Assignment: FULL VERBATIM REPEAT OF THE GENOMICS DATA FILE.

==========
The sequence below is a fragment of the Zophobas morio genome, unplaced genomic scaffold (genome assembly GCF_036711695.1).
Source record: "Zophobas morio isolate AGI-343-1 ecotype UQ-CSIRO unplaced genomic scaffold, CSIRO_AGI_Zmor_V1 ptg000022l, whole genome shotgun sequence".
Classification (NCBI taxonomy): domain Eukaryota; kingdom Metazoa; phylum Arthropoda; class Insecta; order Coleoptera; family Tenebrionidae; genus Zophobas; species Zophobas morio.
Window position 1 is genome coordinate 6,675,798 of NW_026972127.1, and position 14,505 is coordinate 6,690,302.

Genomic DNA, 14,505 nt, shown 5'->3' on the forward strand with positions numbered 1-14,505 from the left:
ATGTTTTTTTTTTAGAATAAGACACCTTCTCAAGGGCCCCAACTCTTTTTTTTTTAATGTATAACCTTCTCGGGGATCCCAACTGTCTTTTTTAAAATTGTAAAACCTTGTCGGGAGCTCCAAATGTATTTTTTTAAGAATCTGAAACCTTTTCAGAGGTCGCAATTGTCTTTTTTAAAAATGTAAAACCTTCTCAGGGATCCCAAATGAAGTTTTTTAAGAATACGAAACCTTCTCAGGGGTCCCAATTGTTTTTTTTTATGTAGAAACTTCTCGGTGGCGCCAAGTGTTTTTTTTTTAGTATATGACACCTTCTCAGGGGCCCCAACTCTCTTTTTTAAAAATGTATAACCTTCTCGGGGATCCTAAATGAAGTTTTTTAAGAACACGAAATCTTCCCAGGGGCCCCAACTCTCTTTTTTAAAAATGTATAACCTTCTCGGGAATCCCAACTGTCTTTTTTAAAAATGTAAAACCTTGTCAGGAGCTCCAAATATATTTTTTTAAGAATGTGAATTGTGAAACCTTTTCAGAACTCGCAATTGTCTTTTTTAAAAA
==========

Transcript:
The sequence below is a fragment of the Zophobas morio genome, unplaced genomic scaffold (genome assembly GCF_036711695.1).
Source record: "Zophobas morio isolate AGI-343-1 ecotype UQ-CSIRO unplaced genomic scaffold, CSIRO_AGI_Zmor_V1 ptg000022l, whole genome shotgun sequence".
Classification (NCBI taxonomy): domain Eukaryota; kingdom Metazoa; phylum Arthropoda; class Insecta; order Coleoptera; family Tenebrionidae; genus Zophobas; species Zophobas morio.
Window position 1 is genome coordinate 6,675,798 of NW_026972127.1, and position 14,505 is coordinate 6,690,302.

Genomic DNA, 14,505 nt, shown 5'->3' on the forward strand with positions numbered 1-14,505 from the left:
ATGTTTTTTTTTTAGAATAAGACACCTTCTCAAGGGCCCCAACTCTTTTTTTTTTAATGTATAACCTTCTCGGGGATCCCAACTGTCTTTTTTAAAATTGTAAAACCTTGTCGGGAGCTCCAAATGTATTTTTTTAAGAATCTGAAACCTTTTCAGAGGTCGCAATTGTCTTTTTTAAAAATGTAAAACCTTCTCAGGGATCCCAAATGAAGTTTTTTAAGAATACGAAACCTTCTCAGGGGTCCCAATTGTTTTTTTTTATGTAGAAACTTCTCGGTGGCGCCAAGTGTTTTTTTTTTAGTATATGACACCTTCTCAGGGGCCCCAACTCTCTTTTTTAAAAATGTATAACCTTCTCGGGGATCCTAAATGAAGTTTTTTAAGAACACGAAATCTTCCCAGGGGCCCCAACTCTCTTTTTTAAAAATGTATAACCTTCTCGGGAATCCCAACTGTCTTTTTTAAAAATGTAAAACCTTGTCAGGAGCTCCAAATATATTTTTTTAAGAATGTGAATTGTGAAACCTTTTCAGAACTCGCAATTGTCTTTTTTAAAAA